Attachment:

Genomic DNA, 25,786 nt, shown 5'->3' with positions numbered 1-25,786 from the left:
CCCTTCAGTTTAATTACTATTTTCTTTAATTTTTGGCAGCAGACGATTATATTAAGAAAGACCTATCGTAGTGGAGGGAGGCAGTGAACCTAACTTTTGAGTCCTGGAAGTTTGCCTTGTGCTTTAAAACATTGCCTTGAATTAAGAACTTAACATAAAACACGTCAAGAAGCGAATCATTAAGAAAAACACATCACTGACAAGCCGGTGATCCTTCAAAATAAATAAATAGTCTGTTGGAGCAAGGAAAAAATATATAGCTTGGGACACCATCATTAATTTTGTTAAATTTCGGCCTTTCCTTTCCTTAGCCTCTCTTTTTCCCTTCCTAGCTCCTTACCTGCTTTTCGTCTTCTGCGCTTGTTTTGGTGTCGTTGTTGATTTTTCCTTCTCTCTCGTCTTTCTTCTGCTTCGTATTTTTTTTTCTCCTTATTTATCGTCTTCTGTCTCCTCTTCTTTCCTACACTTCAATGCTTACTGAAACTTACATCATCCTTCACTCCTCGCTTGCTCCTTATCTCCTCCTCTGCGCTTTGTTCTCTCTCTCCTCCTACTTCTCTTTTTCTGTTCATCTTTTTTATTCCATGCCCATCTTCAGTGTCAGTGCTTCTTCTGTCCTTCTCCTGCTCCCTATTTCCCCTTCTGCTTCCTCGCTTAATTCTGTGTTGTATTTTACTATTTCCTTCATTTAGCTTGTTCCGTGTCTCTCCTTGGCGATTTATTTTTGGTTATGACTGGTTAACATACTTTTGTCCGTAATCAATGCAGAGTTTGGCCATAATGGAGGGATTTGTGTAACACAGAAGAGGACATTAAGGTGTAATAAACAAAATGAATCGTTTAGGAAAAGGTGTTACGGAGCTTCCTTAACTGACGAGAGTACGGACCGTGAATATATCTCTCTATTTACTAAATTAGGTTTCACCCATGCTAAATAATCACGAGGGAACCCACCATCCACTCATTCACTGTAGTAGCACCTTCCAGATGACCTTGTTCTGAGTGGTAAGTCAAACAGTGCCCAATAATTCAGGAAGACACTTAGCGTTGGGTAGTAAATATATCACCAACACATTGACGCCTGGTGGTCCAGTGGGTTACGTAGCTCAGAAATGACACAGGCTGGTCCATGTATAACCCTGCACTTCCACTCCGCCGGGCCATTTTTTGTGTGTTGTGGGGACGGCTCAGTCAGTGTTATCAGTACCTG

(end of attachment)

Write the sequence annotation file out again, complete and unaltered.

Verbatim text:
Genomic DNA, 25,786 nt, shown 5'->3' with positions numbered 1-25,786 from the left:
CCCTTCAGTTTAATTACTATTTTCTTTAATTTTTGGCAGCAGACGATTATATTAAGAAAGACCTATCGTAGTGGAGGGAGGCAGTGAACCTAACTTTTGAGTCCTGGAAGTTTGCCTTGTGCTTTAAAACATTGCCTTGAATTAAGAACTTAACATAAAACACGTCAAGAAGCGAATCATTAAGAAAAACACATCACTGACAAGCCGGTGATCCTTCAAAATAAATAAATAGTCTGTTGGAGCAAGGAAAAAATATATAGCTTGGGACACCATCATTAATTTTGTTAAATTTCGGCCTTTCCTTTCCTTAGCCTCTCTTTTTCCCTTCCTAGCTCCTTACCTGCTTTTCGTCTTCTGCGCTTGTTTTGGTGTCGTTGTTGATTTTTCCTTCTCTCTCGTCTTTCTTCTGCTTCGTATTTTTTTTTCTCCTTATTTATCGTCTTCTGTCTCCTCTTCTTTCCTACACTTCAATGCTTACTGAAACTTACATCATCCTTCACTCCTCGCTTGCTCCTTATCTCCTCCTCTGCGCTTTGTTCTCTCTCTCCTCCTACTTCTCTTTTTCTGTTCATCTTTTTTATTCCATGCCCATCTTCAGTGTCAGTGCTTCTTCTGTCCTTCTCCTGCTCCCTATTTCCCCTTCTGCTTCCTCGCTTAATTCTGTGTTGTATTTTACTATTTCCTTCATTTAGCTTGTTCCGTGTCTCTCCTTGGCGATTTATTTTTGGTTATGACTGGTTAACATACTTTTGTCCGTAATCAATGCAGAGTTTGGCCATAATGGAGGGATTTGTGTAACACAGAAGAGGACATTAAGGTGTAATAAACAAAATGAATCGTTTAGGAAAAGGTGTTACGGAGCTTCCTTAACTGACGAGAGTACGGACCGTGAATATATCTCTCTATTTACTAAATTAGGTTTCACCCATGCTAAATAATCACGAGGGAACCCACCATCCACTCATTCACTGTAGTAGCACCTTCCAGATGACCTTGTTCTGAGTGGTAAGTCAAACAGTGCCCAATAATTCAGGAAGACACTTAGCGTTGGGTAGTAAATATATCACCAACACATTGACGCCTGGTGGTCCAGTGGGTTACGTAGCTCAGAAATGACACAGGCTGGTCCATGTATAACCCTGCACTTCCACTCCGCCGGGCCATTTTTTGTGTGTTGTGGGGACGGCTCAGTCAGTGTTATCAGTACCTG